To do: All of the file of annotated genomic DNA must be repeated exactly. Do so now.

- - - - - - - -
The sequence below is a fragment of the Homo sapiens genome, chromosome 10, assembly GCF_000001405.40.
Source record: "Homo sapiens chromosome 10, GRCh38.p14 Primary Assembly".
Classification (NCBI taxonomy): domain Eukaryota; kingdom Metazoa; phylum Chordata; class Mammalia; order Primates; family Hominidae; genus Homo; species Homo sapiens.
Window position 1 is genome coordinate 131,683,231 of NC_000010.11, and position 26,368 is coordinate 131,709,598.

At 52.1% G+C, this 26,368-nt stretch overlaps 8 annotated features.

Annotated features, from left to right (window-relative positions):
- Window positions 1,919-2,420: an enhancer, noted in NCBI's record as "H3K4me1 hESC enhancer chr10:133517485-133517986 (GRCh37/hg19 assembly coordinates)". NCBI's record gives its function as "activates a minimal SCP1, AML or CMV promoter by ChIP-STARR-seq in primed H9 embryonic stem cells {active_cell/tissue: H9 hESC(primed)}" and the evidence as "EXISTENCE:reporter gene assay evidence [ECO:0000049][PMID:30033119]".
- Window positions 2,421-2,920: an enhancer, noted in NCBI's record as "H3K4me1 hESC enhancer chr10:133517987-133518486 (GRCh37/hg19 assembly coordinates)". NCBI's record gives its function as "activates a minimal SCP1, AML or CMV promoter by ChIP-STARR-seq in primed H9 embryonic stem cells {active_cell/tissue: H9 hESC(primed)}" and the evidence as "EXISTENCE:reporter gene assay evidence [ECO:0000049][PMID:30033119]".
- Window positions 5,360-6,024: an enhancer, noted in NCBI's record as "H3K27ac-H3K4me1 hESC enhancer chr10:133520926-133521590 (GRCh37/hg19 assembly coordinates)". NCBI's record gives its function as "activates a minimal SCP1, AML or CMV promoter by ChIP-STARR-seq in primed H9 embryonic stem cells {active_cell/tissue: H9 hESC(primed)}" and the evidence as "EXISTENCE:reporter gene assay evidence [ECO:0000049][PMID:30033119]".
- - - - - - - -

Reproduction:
The sequence below is a fragment of the Homo sapiens genome, chromosome 10, assembly GCF_000001405.40.
Source record: "Homo sapiens chromosome 10, GRCh38.p14 Primary Assembly".
Classification (NCBI taxonomy): domain Eukaryota; kingdom Metazoa; phylum Chordata; class Mammalia; order Primates; family Hominidae; genus Homo; species Homo sapiens.
Window position 1 is genome coordinate 131,683,231 of NC_000010.11, and position 26,368 is coordinate 131,709,598.

At 52.1% G+C, this 26,368-nt stretch overlaps 8 annotated features.

Annotated features, from left to right (window-relative positions):
- Window positions 1,919-2,420: an enhancer, noted in NCBI's record as "H3K4me1 hESC enhancer chr10:133517485-133517986 (GRCh37/hg19 assembly coordinates)". NCBI's record gives its function as "activates a minimal SCP1, AML or CMV promoter by ChIP-STARR-seq in primed H9 embryonic stem cells {active_cell/tissue: H9 hESC(primed)}" and the evidence as "EXISTENCE:reporter gene assay evidence [ECO:0000049][PMID:30033119]".
- Window positions 2,421-2,920: an enhancer, noted in NCBI's record as "H3K4me1 hESC enhancer chr10:133517987-133518486 (GRCh37/hg19 assembly coordinates)". NCBI's record gives its function as "activates a minimal SCP1, AML or CMV promoter by ChIP-STARR-seq in primed H9 embryonic stem cells {active_cell/tissue: H9 hESC(primed)}" and the evidence as "EXISTENCE:reporter gene assay evidence [ECO:0000049][PMID:30033119]".
- Window positions 5,360-6,024: an enhancer, noted in NCBI's record as "H3K27ac-H3K4me1 hESC enhancer chr10:133520926-133521590 (GRCh37/hg19 assembly coordinates)". NCBI's record gives its function as "activates a minimal SCP1, AML or CMV promoter by ChIP-STARR-seq in primed H9 embryonic stem cells {active_cell/tissue: H9 hESC(primed)}" and the evidence as "EXISTENCE:reporter gene assay evidence [ECO:0000049][PMID:30033119]".